One of the most highly anticipated web videos to hit the internet this week is a movie review. And not just a movie review, but a ninety minute dissection of an eight-year old science-fiction film that has already been widely panned for wooden acting, chaotic direction, and uninspired special-effects. Of course, it helps that the reviewer is Mike Stoklasa of Red Letter Media, who takes on the persona of a deranged serial killer when bashing the cinematic objects of his disdain. And it also helps that the movie in question is "Star Wars Episode II: Attack of the Clones," and the review is a direct follow-up to Stoklasa's widely lauded seventy minute "Star Wars Episode I: The Phantom Menace" review.
Would-be movie reviewers should take note. The art of film critique may be in decline from the standpoint of the established, traditional, print-centric film reviewers who are watching their circulation numbers shrink, but out in the wilds of the Internet, it's alive and well. There's a new breed of fulminating film buffs out there who have learned to take advantage of rising prevalence of broadband connections, video sharing sites, cheap editing software, and podcasting tutorials. And the movie reviews they've spawned are quickly mutating into strange, new, innovative forms that were heretofore unthinkable.
Stoklasa's feature-length review of "Attack of the Clones," for example, is nearly as long as the subject of its scrutiny, a comprehensive catalogue of the film's perceived failings with dozens of examples provided by clips from multiple "Star Wars" films and other sources. It's also intercut with an original narrative where the serial killer reviewer terrorizes his latest female victim, eventually forcing her to watch the movie with him. Created with the Youtube format in mind, the review is neatly segmented into nine parts, each with an identifying title screen and often capped off by a cliffhanger at the end. It could have easily been released over a longer span of time as a serial.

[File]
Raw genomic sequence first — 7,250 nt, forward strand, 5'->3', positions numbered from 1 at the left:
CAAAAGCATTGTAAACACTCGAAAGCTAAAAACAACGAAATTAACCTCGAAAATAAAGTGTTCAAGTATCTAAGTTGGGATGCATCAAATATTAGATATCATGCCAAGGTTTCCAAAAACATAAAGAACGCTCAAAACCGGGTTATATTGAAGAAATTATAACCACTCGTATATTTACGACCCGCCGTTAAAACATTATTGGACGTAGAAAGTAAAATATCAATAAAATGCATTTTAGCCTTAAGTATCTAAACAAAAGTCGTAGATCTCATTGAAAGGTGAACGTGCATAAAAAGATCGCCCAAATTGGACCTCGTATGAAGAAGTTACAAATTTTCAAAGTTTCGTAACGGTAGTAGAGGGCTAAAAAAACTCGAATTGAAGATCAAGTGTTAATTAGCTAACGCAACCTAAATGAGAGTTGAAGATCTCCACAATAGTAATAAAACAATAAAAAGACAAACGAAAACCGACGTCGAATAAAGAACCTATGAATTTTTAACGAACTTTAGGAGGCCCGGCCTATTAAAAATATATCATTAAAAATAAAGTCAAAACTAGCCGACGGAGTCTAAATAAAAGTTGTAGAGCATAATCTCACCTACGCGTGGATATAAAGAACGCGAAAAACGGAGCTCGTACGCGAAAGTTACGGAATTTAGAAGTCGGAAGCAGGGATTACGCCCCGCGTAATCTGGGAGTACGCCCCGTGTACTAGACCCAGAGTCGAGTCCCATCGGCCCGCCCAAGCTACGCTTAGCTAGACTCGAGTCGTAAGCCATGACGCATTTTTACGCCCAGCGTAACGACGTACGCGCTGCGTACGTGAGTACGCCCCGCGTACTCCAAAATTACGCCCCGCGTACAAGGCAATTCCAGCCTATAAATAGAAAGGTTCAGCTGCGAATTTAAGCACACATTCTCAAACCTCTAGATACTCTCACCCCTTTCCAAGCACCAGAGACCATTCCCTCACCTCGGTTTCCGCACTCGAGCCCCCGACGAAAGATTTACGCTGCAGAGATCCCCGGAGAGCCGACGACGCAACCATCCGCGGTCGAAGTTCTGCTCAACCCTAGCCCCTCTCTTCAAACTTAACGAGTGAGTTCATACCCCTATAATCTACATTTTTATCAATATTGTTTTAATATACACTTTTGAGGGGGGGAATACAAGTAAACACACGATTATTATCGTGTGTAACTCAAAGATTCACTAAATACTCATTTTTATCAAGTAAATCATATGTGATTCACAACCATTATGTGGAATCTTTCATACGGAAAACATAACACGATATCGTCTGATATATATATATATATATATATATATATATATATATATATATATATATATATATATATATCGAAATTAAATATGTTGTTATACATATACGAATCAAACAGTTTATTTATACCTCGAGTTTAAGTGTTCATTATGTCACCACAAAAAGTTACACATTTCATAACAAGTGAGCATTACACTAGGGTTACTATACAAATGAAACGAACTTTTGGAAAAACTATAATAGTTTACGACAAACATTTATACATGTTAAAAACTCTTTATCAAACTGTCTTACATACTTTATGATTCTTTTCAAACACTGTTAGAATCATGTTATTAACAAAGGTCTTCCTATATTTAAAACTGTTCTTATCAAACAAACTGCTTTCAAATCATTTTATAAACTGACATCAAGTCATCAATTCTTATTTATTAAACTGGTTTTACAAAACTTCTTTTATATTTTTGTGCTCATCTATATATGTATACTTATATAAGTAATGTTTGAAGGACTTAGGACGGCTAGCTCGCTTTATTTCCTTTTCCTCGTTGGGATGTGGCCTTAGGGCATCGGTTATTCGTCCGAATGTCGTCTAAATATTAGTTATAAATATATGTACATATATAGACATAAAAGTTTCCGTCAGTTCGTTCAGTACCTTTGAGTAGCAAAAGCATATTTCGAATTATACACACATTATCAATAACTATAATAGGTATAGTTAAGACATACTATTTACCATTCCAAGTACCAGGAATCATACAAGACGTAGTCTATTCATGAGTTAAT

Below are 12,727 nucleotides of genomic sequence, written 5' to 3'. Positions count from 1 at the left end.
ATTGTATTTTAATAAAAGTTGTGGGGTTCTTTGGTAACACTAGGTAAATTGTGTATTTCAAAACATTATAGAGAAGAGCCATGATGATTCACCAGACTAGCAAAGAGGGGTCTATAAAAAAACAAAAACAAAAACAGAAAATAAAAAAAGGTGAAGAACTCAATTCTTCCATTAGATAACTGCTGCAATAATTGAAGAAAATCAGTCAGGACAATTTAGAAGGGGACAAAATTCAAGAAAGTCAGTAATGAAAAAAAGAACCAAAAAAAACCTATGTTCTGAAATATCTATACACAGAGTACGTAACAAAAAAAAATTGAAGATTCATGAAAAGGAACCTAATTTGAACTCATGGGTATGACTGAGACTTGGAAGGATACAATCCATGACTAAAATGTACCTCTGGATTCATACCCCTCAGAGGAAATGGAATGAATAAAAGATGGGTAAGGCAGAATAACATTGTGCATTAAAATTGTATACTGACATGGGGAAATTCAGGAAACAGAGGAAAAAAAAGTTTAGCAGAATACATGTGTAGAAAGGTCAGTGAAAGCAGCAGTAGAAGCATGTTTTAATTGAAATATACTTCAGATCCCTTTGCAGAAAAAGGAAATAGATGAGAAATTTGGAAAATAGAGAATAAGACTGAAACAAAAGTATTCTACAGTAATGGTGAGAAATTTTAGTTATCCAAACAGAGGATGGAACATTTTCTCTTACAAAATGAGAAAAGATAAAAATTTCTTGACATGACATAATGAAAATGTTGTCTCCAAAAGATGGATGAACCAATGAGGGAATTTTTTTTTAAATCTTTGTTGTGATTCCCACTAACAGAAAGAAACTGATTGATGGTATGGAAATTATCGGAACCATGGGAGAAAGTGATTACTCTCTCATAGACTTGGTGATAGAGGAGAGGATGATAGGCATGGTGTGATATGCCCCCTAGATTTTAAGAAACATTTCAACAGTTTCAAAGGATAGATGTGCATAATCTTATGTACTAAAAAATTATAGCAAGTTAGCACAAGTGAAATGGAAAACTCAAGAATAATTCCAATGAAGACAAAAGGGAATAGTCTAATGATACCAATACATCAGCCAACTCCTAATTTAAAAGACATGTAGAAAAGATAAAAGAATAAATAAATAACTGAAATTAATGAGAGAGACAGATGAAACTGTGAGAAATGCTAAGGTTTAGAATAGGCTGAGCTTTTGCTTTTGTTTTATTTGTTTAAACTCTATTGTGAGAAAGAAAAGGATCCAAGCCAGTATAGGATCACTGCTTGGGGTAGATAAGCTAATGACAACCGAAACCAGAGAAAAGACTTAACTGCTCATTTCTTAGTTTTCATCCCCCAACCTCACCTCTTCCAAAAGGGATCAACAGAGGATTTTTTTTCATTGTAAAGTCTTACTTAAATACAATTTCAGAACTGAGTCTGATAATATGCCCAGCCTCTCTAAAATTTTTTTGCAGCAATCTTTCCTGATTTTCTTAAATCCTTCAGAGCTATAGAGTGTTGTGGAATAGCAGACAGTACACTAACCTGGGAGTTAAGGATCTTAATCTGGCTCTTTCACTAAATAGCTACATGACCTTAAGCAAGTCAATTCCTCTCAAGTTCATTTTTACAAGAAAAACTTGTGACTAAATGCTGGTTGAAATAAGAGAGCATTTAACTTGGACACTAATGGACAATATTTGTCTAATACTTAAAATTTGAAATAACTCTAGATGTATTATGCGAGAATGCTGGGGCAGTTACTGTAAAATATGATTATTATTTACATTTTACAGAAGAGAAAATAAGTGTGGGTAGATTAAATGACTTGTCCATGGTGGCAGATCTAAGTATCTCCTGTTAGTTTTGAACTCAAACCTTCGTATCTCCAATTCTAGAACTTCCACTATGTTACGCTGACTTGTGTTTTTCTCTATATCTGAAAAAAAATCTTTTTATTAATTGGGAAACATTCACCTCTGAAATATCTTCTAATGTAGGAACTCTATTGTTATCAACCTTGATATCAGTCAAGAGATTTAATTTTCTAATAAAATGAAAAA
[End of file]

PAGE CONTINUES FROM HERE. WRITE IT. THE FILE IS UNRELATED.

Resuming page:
Others have already built ongoing review programs around similarly novel reviewing conceits. One of the most successful of them has been Spill.Com, run by animator Korey Coleman. Each show gathers two to five reviewers to discuss new releases every week, edits down the conversations to roughly five or six minutes per film, and then creates a cartoon short version using Flash animation. The format is very simple, with the caricatures of the reviewers mostly sitting around and talking, plus a gag or two to liven things up. The resulting reviews are a little rough at times, but very consistent and well executed considering the extremely limited turn around time.
Traditionalists may groan at the thought of any plebe with a webcam being able to upload their own movie reviews, but it's also forced the ambitious ones to get creative in order to rise above the pack. Nascent critics are trying out any and every possible gimmick to attract eyeballs, from adopting fictional personas to coupling their commentary with original material. Movie reviews, that have always allowed the limited use of film clips, are also an obvious draw for the mash-up generation, who have been quick to push the boundaries of the intellectual property fair use exception at every turn. And without the limits imposed by mainstream media outlets, reviewers can be as profane, extreme, experimental, or just plain long winded as they want to be. And slowly but surely, reviews are becoming pieces of entertainment in and of themselves.
To be honest, Red Letter Media's "Star Wars prequel reviews are not to my taste. I think the guy is talented and has real insight, but the serial killer shtick makes me queasy. However, he is setting the bar higher for those who follow him, so he has my full support. Blurring the line between film commentary and film art seems like such an obvious path to go down, I'm a little surprised it's taken people this long to start experimenting. Whether this is a good or bad thing for film criticism in the long run remains to be seen, but it sure is exciting to see the paradigm starting to shift.